Young Indigenous Australian Rebekah Carr is one of many success stories from the Maxima-run Vocational Training and Employment Centre (VTEC) in South Australia, although her story has an unusual twist.
Rebekah, 22, had worked and trained in health services in her home town of Mildura but was frustrated at being unable to find steady work.
A year ago, she moved to Adelaide in the hope of finding more opportunities and came across VTEC, a Federal Government-funded initiative run by Maxima in South Australia to bridge the employment gap for Indigenous jobseekers.
“VTEC was a good way to get me out of the house and meet people. I felt it was really good for me. The people running the VTEC program had all the resources I needed and links with employers.”
After joining the program, Rebekah was given one-on-one help by Maxima’s VTEC leader, Natasha Christie, who did a stocktake of Rebekah’s skills and capabilities and helped her with job interview techniques.
“When we met Rebekah we could see she had so much potential, so we jumped at the chance to get her into a position at Maxima.”
Rebekah initially worked part-time in administrative support for Maxima’s Indigenous Employment group, which is focused on finding apprenticeships and trainee positions.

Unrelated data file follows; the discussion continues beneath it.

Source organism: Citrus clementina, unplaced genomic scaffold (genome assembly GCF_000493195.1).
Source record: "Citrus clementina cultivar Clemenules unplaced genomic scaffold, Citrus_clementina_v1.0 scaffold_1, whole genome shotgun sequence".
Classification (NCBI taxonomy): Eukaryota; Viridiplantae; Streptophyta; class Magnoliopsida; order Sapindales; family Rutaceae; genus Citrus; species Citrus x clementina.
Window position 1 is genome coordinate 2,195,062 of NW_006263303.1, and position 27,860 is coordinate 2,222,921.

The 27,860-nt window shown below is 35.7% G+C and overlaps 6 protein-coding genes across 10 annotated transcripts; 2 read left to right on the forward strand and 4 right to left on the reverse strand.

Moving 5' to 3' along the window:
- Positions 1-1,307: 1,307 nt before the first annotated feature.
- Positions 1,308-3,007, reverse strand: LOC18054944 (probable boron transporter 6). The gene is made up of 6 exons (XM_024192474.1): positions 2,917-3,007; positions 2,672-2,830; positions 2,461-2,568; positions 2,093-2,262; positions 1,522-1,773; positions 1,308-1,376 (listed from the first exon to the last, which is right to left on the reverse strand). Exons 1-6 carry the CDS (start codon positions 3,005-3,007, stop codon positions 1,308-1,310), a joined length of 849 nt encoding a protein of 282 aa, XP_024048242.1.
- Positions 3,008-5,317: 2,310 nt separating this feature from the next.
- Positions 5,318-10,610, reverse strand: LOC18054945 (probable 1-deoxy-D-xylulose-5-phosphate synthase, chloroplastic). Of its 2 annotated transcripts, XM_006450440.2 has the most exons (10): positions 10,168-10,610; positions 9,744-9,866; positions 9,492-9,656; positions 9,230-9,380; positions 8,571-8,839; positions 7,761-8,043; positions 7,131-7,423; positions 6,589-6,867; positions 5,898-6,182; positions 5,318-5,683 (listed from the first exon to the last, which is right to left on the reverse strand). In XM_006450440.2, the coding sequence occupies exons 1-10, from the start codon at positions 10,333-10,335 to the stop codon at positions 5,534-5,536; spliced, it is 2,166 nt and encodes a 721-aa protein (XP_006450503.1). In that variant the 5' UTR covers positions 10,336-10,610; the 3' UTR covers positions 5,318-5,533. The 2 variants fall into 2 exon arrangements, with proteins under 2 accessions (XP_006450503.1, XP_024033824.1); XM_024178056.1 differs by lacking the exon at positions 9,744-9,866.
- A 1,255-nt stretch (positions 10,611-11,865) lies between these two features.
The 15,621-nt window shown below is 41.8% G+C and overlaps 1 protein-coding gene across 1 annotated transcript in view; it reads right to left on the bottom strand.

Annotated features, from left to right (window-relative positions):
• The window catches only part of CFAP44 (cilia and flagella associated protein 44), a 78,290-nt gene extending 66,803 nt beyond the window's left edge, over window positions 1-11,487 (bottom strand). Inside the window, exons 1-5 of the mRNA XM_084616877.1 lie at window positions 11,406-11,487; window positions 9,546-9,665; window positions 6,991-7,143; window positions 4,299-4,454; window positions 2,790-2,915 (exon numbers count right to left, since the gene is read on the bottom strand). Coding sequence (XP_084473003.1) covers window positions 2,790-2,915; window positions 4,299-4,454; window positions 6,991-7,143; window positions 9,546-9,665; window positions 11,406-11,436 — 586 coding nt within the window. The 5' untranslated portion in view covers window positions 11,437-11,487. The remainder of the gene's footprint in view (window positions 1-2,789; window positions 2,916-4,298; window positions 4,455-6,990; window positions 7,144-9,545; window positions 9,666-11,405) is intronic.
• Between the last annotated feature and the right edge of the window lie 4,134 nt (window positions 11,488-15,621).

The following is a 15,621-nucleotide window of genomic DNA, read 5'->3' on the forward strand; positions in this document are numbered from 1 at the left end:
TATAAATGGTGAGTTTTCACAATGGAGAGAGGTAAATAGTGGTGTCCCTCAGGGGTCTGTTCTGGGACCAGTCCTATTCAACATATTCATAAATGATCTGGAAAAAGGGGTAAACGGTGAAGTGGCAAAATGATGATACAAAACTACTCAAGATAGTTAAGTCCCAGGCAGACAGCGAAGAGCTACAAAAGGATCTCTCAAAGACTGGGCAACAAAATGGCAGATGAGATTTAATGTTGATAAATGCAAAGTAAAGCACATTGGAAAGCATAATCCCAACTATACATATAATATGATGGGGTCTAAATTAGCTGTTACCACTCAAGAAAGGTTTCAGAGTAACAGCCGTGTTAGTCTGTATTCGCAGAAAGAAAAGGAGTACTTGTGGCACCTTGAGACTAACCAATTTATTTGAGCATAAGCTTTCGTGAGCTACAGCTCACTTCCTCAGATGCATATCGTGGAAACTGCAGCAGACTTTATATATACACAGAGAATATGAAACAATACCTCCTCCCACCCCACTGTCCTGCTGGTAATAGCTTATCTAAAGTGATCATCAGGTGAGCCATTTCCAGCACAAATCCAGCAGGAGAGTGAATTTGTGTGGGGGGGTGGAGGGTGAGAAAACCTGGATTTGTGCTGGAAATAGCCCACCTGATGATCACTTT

But within months Rebekah had moved into a full-time role, supporting Natasha in the VTEC program and mentoring Indigenous jobseekers just like herself less than a year earlier.
Natasha says Rebekah is very passionate about indigenous employment, getting sustainable outcomes and old-fashioned customer service outcomes.
“And she relates so well to jobseekers on their level. She demonstrates all the values we have at Maxima.”
Rebekah says the fact that she was helped by VTEC and now works within the same program to assist Indigenous people “kind of speaks for itself.”
“I feel quite strongly about VTEC because a lot of indigenous jobseekers need the support it provides, not just to get into a job but to help them through the first six months.”
“Many indigenous jobseekers come from a background of disadvantage. They might have had significant issues at home or in the family, so they don’t get the opportunities to go to school and can get stuck in a vicious cycle.”
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